The Romanticism And John Keats And The Romantic Movement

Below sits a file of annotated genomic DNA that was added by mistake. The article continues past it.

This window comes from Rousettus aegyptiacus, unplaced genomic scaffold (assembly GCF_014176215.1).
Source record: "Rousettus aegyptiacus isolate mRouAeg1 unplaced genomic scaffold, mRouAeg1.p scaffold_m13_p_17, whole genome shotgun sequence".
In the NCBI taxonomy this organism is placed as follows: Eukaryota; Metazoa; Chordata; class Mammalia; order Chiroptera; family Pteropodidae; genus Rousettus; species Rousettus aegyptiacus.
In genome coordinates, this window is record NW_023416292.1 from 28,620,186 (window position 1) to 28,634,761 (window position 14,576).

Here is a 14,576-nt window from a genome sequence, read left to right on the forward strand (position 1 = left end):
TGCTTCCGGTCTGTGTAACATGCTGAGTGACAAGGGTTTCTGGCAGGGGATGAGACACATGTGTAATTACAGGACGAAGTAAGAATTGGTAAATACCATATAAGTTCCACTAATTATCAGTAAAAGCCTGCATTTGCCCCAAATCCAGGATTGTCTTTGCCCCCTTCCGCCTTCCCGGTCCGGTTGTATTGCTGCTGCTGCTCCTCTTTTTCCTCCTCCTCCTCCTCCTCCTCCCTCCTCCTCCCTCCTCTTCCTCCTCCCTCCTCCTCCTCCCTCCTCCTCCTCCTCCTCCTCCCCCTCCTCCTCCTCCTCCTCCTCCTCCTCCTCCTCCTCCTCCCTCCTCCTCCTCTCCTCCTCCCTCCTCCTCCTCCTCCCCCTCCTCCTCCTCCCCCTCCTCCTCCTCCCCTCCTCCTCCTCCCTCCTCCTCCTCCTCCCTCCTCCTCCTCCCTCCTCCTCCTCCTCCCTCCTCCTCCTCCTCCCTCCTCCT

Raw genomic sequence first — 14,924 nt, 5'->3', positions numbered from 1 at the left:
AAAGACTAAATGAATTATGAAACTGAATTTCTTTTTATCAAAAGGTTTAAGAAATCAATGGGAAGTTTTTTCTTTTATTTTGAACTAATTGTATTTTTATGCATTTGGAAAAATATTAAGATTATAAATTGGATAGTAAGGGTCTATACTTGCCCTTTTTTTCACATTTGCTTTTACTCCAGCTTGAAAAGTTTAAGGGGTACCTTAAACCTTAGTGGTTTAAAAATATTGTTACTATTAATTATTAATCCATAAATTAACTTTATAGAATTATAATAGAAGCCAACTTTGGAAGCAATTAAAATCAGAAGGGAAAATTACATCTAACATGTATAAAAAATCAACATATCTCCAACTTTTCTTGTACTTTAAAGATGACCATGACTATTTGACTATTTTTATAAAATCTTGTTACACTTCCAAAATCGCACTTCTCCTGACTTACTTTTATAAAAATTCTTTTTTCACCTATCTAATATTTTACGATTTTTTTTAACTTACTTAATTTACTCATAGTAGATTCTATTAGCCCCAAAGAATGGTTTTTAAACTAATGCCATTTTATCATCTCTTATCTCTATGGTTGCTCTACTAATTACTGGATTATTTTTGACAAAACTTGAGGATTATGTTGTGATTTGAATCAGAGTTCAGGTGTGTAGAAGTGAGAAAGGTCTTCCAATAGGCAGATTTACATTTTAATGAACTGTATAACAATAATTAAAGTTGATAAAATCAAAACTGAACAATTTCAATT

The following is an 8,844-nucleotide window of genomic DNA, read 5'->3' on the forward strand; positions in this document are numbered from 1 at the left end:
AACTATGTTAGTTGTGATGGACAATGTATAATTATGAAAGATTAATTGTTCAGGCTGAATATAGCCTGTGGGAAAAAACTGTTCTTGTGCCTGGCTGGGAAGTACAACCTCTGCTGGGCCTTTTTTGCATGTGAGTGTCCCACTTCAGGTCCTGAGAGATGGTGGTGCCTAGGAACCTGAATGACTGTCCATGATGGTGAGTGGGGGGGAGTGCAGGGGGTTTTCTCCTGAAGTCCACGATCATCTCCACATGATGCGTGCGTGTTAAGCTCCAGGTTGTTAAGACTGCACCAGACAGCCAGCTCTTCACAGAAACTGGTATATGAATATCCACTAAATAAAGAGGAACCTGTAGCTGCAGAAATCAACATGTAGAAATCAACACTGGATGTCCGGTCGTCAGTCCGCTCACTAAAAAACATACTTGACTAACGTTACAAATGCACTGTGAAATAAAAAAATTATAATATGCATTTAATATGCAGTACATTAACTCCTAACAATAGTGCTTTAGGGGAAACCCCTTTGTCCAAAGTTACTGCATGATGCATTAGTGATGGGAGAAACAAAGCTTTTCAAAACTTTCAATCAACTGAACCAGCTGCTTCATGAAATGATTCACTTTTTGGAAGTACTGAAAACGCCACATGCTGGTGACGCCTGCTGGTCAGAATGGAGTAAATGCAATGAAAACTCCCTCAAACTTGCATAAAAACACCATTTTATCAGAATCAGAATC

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The “Romanticism” or the “Romantic Movement” was not only an artistic, but also a musical and literary movement that occurred between the 18th and the 19th century and has its origins in Europe. The Romantic Movement can be considered as a reaction or a response to the Age of Enlightenment and has as an essential characteristic the “emphasis on feeling” . This means that the literature of this movement was marked by a language and by themes that were related to human feelings, the connection with natural elements and, of course, love. Additionally, this movement brought forth new ways of writing about the mentioned topics (human feelings, nature and love) and also a conception in which, according to Auden and Pearson, “the divine element in man is now held to be neither power, nor free will nor reason, but self-consciousness” (1978, p. xii). In the course of the Romanticism, many famous English poets emerged, as for example, William Blake, William Wordsworth and Percy Bysshe Shelley. Among these remarkable Romantic poets, we can also mention, without doubt, John Keats - who belongs to the second generation of Romantic poets. John Keats was born in London, on October 31 of 1795. He was son of a livery-stable keeper, Thomas Keats, and a housewife, Frances Jennings Keats. Due to his parent’s death when he was only a child, Keats was raised by his maternal grandmother and had his first education (since he was eight) at the Enfield Academy, in London. When he was fifteen
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